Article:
The DST, widely known as "Facebook Tax", was first announced by Prime Minister Jacinda Ardern in February that her government would release a discussion document canvassing the possible new tax upon global digital giants which do substantial business in New Zealand but pay no tax on income or revenues, such as Facebook, YouTube and eBay.
Finance Minister Grant Robertson and Revenue Minister Stuart Nash proposed on Tuesday two broad options to ensure offshore digital companies no longer enjoy tax breaks which are not available to local businesses.
Changing the current international income tax rules to allow more taxation in market countries is one option, which is currently being discussed by the OECD (the Organization for Economic Cooperation and Development) and the G20 large economies.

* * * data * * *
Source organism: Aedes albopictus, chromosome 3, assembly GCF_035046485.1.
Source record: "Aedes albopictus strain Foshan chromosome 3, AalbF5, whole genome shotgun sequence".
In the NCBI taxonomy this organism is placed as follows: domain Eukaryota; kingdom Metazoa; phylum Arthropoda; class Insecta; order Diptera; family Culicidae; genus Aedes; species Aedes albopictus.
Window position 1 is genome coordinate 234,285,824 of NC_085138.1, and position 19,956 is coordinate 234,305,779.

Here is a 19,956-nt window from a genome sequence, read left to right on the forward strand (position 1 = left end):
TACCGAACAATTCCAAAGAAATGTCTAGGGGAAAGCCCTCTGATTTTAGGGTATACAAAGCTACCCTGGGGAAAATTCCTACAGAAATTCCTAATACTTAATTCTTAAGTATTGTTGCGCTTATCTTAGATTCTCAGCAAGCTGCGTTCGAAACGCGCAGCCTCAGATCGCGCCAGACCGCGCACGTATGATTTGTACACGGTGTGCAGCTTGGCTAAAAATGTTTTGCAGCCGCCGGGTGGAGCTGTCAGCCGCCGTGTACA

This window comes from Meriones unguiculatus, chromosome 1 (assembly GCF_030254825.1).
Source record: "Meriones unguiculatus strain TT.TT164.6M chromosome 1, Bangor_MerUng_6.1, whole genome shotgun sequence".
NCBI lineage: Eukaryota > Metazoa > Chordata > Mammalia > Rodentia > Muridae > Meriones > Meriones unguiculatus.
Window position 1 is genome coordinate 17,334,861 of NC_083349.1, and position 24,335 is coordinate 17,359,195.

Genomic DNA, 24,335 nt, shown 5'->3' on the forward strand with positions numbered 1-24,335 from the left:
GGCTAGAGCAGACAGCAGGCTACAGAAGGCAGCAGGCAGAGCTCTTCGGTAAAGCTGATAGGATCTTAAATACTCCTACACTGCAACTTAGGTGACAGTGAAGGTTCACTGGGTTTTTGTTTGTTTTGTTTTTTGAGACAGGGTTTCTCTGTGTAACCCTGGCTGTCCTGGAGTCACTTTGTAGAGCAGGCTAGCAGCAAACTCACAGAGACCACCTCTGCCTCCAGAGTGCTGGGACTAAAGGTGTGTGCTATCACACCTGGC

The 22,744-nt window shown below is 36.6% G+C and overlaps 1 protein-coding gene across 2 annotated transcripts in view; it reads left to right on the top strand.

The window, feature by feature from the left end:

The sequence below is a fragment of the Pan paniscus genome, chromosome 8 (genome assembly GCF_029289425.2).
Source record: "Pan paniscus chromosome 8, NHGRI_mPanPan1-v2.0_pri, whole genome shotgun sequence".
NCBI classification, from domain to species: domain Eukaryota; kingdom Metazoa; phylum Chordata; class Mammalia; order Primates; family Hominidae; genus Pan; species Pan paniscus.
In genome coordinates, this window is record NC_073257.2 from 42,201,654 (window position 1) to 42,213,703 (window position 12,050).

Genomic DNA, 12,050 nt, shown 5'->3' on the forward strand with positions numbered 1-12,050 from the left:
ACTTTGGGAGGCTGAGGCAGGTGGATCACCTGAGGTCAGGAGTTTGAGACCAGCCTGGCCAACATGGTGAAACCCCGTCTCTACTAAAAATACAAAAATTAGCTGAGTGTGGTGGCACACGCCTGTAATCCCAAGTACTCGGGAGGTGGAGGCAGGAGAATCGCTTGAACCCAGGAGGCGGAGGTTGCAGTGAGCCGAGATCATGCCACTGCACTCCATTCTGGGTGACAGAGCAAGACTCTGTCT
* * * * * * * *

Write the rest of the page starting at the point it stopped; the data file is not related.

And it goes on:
Applying a separate DST to certain revenues earned by highly digitalised multinationals operating in New Zealand is another option, which is now seeking public feedbacks.
"Our number one preference remains an internationally agreed solution through the OECD," said Robertson, "However if the OECD cannot make sufficient progress this year we need an interim solution. Other nations have already taken this step."
Robertson reiterated the importance of protecting New Zealand economy through a fare tax system.
"Modern business practices, digitalisation in particular, mean that a company can be significantly involved in the economic life of a country without paying tax on income or turnover."